deep insertion without the earphone touching the inner ear. Likewise, the slim body prevents the outside of the ear from being irritated. The sleeve, or tips as some may call it, keeps the earphone fit and sealed within the ear very well. The S2’s extraordinarily light body is largely supported by the sleeve alone, a fit fact I found to be wondrous.
Whether mowing the lawn, or on busy streets, I couldn’t be happier with isolation. Under every circumstance, I am able to simply enjoy the music without outside interference. And, as for comfort, even after long listening periods, I have tended to forget that I am wearing the earphones until, that slight inner earphone itch comes along.
The tiny KG15 drivers of the Image S2 are custom made for the slim body, and at 5.8mm, are among the smallest neodymium magnet toting dynamic inner ear drivers. But, how does this new and miniscule technology affect quality of sound? Let’s find out shall we?
TMA ‘burns in’ all dynamic driver/moving coil driver earphones like the Image S2 with a minimum of 100 hours to allow the diaphragm of the driver to loosen, helping each earphone to perform to the best of its potential.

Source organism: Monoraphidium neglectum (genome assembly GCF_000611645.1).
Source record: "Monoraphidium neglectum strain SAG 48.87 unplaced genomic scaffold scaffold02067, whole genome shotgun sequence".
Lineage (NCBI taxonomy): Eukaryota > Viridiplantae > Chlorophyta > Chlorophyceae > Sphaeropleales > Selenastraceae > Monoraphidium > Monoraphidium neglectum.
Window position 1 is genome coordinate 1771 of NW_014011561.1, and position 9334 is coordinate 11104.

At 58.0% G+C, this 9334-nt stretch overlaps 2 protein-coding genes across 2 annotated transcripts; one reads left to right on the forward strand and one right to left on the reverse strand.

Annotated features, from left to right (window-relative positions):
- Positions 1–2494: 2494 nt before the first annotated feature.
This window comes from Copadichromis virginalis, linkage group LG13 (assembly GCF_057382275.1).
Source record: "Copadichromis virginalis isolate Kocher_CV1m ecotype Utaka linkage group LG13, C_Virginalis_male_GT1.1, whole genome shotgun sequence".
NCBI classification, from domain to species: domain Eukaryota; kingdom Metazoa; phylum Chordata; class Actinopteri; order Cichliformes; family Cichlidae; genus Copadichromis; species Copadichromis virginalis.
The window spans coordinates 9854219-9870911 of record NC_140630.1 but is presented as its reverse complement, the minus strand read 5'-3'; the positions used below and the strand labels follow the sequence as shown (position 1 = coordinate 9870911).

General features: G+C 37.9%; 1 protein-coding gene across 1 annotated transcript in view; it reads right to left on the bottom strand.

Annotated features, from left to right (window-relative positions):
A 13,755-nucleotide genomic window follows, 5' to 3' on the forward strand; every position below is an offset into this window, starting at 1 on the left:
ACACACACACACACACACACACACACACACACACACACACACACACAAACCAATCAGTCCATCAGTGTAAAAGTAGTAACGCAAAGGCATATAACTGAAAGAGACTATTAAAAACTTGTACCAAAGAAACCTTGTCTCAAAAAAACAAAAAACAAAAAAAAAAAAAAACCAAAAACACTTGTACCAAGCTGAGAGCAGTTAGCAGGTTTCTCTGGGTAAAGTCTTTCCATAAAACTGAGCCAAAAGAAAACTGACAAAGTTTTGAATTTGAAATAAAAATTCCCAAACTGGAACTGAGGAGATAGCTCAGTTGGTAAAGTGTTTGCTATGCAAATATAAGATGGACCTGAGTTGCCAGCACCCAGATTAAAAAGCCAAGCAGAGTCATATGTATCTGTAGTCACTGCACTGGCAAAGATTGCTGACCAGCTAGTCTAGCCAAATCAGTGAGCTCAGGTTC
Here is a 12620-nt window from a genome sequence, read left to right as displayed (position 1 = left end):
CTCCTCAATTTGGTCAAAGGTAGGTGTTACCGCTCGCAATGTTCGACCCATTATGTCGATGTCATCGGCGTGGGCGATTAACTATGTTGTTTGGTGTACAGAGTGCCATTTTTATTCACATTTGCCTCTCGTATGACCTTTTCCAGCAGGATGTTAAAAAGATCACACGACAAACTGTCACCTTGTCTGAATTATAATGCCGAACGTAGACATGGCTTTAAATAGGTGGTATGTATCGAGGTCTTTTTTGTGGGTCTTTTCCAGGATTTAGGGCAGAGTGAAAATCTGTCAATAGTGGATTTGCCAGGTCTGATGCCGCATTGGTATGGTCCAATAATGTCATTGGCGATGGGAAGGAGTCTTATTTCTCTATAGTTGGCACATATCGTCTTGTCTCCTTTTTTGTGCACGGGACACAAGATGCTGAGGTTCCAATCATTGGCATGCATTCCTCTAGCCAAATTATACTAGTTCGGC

High frequencies perform a bit below my expectations – they are far too warm, lacking both detail and crispness. When listening to soprano singers’ high voices, vocals lack richness, detail and body. Simply, when listening to Granuaile’s Dance by Celtic Woman, violin pieces were a little soft, not as agile as they could be. Separation of instruments, which often is defined by crisp treble, therefore is not a huge strength of the S2. If you are someone who prefers a bright, detailed, and crisp high end, I recommend looking at something from Ultimate Ears MetroFi series or MEElectronics. If you are looking for a less intrusive high frequency band, then these may just be perfect for you.